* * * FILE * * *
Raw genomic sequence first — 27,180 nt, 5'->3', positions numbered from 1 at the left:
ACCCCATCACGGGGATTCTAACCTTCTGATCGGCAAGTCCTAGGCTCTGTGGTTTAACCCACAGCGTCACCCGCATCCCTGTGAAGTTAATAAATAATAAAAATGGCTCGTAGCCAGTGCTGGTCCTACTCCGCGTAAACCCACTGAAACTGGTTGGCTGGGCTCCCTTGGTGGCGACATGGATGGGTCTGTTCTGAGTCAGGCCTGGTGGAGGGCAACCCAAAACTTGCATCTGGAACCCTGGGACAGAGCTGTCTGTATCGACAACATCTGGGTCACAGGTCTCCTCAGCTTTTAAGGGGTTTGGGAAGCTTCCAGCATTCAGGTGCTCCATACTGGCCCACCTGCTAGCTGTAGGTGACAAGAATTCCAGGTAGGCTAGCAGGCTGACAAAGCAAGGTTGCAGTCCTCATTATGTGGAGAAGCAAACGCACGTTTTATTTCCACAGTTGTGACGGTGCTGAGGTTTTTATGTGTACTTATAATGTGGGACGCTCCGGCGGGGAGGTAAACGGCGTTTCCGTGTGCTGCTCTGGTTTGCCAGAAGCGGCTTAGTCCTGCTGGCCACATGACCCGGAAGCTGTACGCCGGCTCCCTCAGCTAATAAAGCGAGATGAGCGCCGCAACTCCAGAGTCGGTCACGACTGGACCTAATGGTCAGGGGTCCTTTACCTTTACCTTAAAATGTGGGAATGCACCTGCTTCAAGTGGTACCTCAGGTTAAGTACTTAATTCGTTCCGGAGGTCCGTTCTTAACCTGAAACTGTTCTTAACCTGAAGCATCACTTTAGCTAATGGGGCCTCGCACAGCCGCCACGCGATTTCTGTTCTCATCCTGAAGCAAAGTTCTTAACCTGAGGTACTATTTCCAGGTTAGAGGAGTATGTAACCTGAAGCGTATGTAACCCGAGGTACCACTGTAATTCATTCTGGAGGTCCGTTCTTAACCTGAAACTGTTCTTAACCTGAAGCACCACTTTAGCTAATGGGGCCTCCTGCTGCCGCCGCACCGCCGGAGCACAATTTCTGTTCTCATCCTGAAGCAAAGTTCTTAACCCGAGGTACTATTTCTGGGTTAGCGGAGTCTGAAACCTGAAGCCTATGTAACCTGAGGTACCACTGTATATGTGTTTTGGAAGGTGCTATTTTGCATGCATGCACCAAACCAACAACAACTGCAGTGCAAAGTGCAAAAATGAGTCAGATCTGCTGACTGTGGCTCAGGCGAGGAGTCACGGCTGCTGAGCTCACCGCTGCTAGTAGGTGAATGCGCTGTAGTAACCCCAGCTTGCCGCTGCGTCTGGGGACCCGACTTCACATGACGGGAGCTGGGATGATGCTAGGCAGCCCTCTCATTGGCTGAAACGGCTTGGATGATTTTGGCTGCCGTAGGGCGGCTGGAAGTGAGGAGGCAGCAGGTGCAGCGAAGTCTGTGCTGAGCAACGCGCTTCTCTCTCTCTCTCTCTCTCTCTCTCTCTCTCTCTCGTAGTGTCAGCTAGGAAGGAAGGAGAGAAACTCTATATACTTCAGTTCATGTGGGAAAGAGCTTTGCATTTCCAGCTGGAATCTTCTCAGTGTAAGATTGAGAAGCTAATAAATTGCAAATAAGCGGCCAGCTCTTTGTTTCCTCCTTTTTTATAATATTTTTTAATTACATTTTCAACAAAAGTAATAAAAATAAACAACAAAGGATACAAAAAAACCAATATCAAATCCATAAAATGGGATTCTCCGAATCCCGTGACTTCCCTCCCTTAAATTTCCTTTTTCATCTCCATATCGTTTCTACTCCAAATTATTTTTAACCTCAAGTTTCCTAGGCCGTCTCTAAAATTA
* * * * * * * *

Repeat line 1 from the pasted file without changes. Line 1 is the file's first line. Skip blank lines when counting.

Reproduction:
Raw genomic sequence first — 27,180 nt, 5'->3', positions numbered from 1 at the left: